Editor's Notes

Statutes of limitation—the mechanism for establishing a deadline for asserting one’s rights—usually stipulate an adequate period of time. Five years from discovery of the problem is common. Questions arise, however. Can parties to a contract reduce the amount of time allowed for a claims assertion? What are the public policy concerns when a provider of services contractually circumscribes the other party’s claim period?


The Georgia Supreme Court recently addressed a situation in which a private contract called for a one-year limitation period on claims, substantially reducing the statutory five-year period. An aggrieved plaintiff argued this abridgment of its rights violated public policy. The defendant, who drafted the agreement, said a contract is a contract.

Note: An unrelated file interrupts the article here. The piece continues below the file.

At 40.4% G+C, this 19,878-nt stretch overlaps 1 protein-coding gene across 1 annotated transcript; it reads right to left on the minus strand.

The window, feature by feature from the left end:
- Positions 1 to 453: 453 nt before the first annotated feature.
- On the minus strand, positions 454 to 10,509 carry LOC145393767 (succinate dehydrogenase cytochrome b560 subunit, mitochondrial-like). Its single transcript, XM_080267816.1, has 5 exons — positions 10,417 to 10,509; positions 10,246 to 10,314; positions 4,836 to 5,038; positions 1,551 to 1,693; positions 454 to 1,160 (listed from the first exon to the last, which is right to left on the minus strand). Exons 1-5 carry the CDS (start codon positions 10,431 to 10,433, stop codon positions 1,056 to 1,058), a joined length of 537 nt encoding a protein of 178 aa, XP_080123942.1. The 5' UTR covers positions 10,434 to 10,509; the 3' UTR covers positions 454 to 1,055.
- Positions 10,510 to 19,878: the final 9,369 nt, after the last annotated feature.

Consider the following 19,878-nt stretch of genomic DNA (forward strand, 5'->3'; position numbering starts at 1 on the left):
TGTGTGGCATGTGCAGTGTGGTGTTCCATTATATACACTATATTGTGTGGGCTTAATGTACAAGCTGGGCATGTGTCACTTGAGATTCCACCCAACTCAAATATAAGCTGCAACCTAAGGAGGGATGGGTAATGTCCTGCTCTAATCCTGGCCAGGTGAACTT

The other case in this issue involved a federal solicitation for construction services using a “best value” negotiated procurement process. The government increased the construction performance period by 50% midway through the procurement. The low-price offeror argued this had been prejudicial to its proposed shorter, fast-track construction schedule.




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